Even if you don’t drink alcohol, I know you have some sort of hangover today.
The credit card hangover – the I got to clean the place up hangover – the I just played my new video game for 48 hours without sleeping hangover.
I’ll be brief.
Enjoy a couple of new video caged bird care guides just out of the YouTube oven to help you become a better pet bird keeper.
Not sure if Poop Off works? Watch the video
Your video guide to why Booda soft rope perches will keep your bird’s feet healthy
From Sherry L on Facebook
thanks to customer service representative Catherine, for the analogy of bird cages are ‘trees without leaves’….I have considered (and observed my parrot Arlo using them over the years) as respites, playground, eating/sleeping place, and a place to make conversation with herself.
I like your analogy.
With this ringneck parakeet, I hustled and found a large cage in my garage, set it up for her.
I hung up toys, soft rope perches and put some on the ground floor (cage) Despite that, it looked so huge compared to her hiding next to her ‘security blanket toy’ on the top perch.
male ringnecks have the rings and are not the most monogamous of birds
The cage was from a yard sale, and it came with no cups in the cup holders (think it is a california king cage) and I have tried before to find ones that fit, with no luck. I had to put crocks on the cage floor; after forever, she began to go down to eat some stuff.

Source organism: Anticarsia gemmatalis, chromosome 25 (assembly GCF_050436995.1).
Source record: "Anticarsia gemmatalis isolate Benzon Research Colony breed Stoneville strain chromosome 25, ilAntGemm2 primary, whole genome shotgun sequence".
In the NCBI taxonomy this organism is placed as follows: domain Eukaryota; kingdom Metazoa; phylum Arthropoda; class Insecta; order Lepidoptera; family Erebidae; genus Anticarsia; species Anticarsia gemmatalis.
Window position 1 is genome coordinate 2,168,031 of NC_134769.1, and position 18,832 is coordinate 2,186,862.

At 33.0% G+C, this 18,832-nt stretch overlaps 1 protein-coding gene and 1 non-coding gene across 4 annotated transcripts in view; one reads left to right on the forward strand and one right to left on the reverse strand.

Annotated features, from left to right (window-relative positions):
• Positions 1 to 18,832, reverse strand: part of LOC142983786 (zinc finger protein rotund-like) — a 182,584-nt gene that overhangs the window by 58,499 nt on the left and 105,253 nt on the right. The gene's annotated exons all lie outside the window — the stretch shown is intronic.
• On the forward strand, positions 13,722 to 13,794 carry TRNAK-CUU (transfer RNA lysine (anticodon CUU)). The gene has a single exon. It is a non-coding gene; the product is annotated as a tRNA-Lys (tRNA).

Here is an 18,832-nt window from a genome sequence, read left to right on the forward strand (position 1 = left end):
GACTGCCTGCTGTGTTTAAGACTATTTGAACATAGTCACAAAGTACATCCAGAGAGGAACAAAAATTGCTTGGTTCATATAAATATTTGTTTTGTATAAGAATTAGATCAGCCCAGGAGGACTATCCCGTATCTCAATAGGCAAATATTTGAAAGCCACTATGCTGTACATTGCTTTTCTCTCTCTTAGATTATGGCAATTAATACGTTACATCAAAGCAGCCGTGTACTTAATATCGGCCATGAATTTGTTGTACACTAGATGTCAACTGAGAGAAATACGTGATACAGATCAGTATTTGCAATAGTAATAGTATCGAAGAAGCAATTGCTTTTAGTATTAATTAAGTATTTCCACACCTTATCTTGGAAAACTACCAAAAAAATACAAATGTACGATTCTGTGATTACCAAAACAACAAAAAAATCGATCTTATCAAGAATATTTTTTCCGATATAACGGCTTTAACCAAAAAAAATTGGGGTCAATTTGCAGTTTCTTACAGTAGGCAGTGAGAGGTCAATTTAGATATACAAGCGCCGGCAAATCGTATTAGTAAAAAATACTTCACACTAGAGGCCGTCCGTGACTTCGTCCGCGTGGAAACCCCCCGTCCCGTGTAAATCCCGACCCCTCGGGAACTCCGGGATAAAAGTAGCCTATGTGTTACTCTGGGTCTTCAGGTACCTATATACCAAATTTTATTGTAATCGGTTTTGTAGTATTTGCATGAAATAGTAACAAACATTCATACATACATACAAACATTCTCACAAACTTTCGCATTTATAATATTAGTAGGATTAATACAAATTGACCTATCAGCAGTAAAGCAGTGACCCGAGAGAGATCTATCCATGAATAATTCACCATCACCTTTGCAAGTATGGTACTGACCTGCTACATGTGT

Each time we happened to look her way, she’d reverse movement, go back to her toy.
She is getting used to us now, and I am getting used to her vocalizations, and how to keep them from happening (the repetitive kind, I mean, like boredom or tired or stressed)
Louder than my grey when she’s mad or impatient.
I located some clamp on dishes, still need to get another one, but at least the food is close to her and off the floor. It’s going ok, she is stepping up, slowly getting used to us all.
Hope I can deal with the noise. Or at least, know how to divert it into something better to do.
He's handled a 1000 birds of numerous species when they visited monthly birdie brunches in the old Portage Park (Chicago, IL) facility. The one with the parrot playground.
Mitch has written and published more than 1100 articles on captive bird care.
He's met with the majority of CEO's and business owners for most brands in the pet bird space and does so on a regular basis.
He also constantly interacts with avian veterinarians and influencers globally.